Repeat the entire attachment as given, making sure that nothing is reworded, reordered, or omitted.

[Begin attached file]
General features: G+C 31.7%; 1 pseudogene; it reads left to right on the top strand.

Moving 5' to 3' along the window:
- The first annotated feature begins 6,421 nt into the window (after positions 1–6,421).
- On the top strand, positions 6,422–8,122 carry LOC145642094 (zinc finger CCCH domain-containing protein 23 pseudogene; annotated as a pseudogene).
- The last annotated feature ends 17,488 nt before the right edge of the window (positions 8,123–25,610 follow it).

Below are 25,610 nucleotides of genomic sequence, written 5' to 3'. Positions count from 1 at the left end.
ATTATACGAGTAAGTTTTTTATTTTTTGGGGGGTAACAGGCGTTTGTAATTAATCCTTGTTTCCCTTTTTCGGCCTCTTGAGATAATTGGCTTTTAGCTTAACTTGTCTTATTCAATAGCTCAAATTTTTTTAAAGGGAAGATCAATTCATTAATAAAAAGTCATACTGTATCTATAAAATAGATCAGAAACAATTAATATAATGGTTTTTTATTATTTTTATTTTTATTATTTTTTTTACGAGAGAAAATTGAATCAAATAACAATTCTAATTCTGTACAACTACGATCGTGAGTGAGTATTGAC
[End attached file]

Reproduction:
General features: G+C 31.7%; 1 pseudogene; it reads left to right on the top strand.

Moving 5' to 3' along the window:
- The first annotated feature begins 6,421 nt into the window (after positions 1–6,421).
- On the top strand, positions 6,422–8,122 carry LOC145642094 (zinc finger CCCH domain-containing protein 23 pseudogene; annotated as a pseudogene).
- The last annotated feature ends 17,488 nt before the right edge of the window (positions 8,123–25,610 follow it).

Below are 25,610 nucleotides of genomic sequence, written 5' to 3'. Positions count from 1 at the left end.
ATTATACGAGTAAGTTTTTTATTTTTTGGGGGGTAACAGGCGTTTGTAATTAATCCTTGTTTCCCTTTTTCGGCCTCTTGAGATAATTGGCTTTTAGCTTAACTTGTCTTATTCAATAGCTCAAATTTTTTTAAAGGGAAGATCAATTCATTAATAAAAAGTCATACTGTATCTATAAAATAGATCAGAAACAATTAATATAATGGTTTTTTATTATTTTTATTTTTATTATTTTTTTTACGAGAGAAAATTGAATCAAATAACAATTCTAATTCTGTACAACTACGATCGTGAGTGAGTATTGAC